Winter-Proof Your House Part 2
Now that we’ve covered winterizing your pipes, gutters, and downspouts, it’s time to winterize your windows, roof, and chimney.
As the weather begins to turn colder in Omaha, Nebraska homeowners should take steps to protect their houses. The winter months are notorious for bringing fierce snowstorms and high winds, as well as ice and sleet. Protect your home from the harsh elements and save big time on energy costs with these tips.
Protect your doors and windows
Weather strips are an inexpensive way to keep air from entering your home through doors and windows. While there are three main types of weather strips—compression, V-type, and foam—the most durable type is the compression weather strip. The V-type weather strip seals against the side of a door or window jam and forms a seal to keep air from entering. The foam weather stripping comes in various sizes with an adhesive backing on one side; however, it only lasts one to three years.
Block the cold air from entering your home by installing a door sweep along the bottom of your door. Measure your door when it’s closed and cut the door sweep to the size of your door. Contact an expert if you are unsure about the size and type of your door sweeps.
Contact a glass and window expert to determine which would be best for your home.
There are several ways to insulate windows. One of the most effective ways is to use window film, which creates an insulating barrier between the interior of your apartment and your windows. Most kits have plastic shrink film that you can put on the indoor window frame with double-sided sticky tape. Use a blow dryer to shrink or remove wrinkles in the film. Spray a mist of water over the inside of the clean window and hold the bubble side of the wrap to the wet window. Using removable magnetic window insulation can be a flexible way to insulate windows.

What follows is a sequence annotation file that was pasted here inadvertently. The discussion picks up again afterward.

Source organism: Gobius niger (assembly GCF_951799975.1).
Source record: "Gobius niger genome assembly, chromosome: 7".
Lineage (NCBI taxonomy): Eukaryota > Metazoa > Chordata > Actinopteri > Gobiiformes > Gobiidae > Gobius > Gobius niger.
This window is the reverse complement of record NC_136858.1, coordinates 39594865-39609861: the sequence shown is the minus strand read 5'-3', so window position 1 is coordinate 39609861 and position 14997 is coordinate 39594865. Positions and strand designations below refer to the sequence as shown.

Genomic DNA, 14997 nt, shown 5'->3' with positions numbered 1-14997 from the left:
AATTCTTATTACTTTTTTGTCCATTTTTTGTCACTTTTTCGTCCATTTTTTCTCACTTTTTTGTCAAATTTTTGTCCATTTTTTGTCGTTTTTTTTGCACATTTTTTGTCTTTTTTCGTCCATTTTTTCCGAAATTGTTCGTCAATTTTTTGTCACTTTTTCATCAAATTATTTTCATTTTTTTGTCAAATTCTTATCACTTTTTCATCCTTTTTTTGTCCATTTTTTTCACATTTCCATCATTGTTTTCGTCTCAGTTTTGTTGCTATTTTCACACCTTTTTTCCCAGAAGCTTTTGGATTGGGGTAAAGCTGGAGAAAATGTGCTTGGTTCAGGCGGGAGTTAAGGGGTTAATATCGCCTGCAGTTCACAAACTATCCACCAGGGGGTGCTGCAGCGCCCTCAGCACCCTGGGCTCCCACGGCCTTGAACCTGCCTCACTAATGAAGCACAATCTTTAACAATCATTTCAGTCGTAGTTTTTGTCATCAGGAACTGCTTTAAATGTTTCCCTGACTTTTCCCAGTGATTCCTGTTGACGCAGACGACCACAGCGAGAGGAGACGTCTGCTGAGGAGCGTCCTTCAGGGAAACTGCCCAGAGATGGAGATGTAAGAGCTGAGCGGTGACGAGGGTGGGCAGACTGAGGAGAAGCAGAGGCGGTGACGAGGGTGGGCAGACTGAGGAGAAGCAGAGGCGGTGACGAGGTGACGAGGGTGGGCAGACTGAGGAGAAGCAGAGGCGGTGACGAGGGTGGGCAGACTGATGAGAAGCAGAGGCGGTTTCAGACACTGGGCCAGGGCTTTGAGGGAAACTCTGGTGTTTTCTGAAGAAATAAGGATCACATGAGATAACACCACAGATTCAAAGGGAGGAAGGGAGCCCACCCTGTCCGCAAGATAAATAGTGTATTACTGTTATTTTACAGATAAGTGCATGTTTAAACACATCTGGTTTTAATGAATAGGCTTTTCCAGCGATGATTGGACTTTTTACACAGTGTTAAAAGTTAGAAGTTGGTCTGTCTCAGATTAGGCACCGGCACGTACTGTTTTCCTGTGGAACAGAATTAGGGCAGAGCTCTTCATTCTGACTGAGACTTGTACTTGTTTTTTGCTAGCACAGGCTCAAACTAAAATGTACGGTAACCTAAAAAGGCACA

Most do-it-yourselfers can install removable magnetic window insulation in the afternoon. Apply magnetic paint to the window trim and cut the vinyl to fit. Attach magnetic tape to the vinyl with double-sided tape, then place it on the painted trim. Once you are done, be sure to seal any gaps or cracks with rope caulk for extra energy efficiency.
To keep your windows looking good and to extend their life, it’s important to clean them at least once a month. You can use vinegar and water to clean the outside of your windows, and a squeegee can be used on the inside. Remove any dead bugs from your window screens with a razor blade or scraper that is specially designed for this purpose.
Protect your roof and chimney
Your roof and chimney are a vital part of your home in Nebraska. Many roofs are made from asphalt shingles, which can be damaged by freezing temperatures. If you know that your roof is prone to cracking or breaking in cold weather, consider taking preventative measures such as installing insulation beneath the roof’s surface or installing a heat lamp to keep ice from forming on top of it. Chimneys can also suffer damage if left unsecured during winter months, so make sure yours has a cover that prevents snow and ice from building up around it. Similarly, use a brush regularly during the winter season so that you can prevent the build-up of debris at the bottom of your chimney and avoid having rainwater seep into it as well. Finally, consider installing an additional cap over the top of any existing caps on top of chimney stacks so that rainwater doesn’t get down inside them through any cracks caused by shifting ground conditions due to melting ice upstream during spring thawing season. Winter is a particularly harsh season for our homes. If you live in an older house, there are many things you can do to ensure that your home will withstand the winter’s worst. Read our third part of winterizing your home to learn how to protect your HVAC system against harsh elements.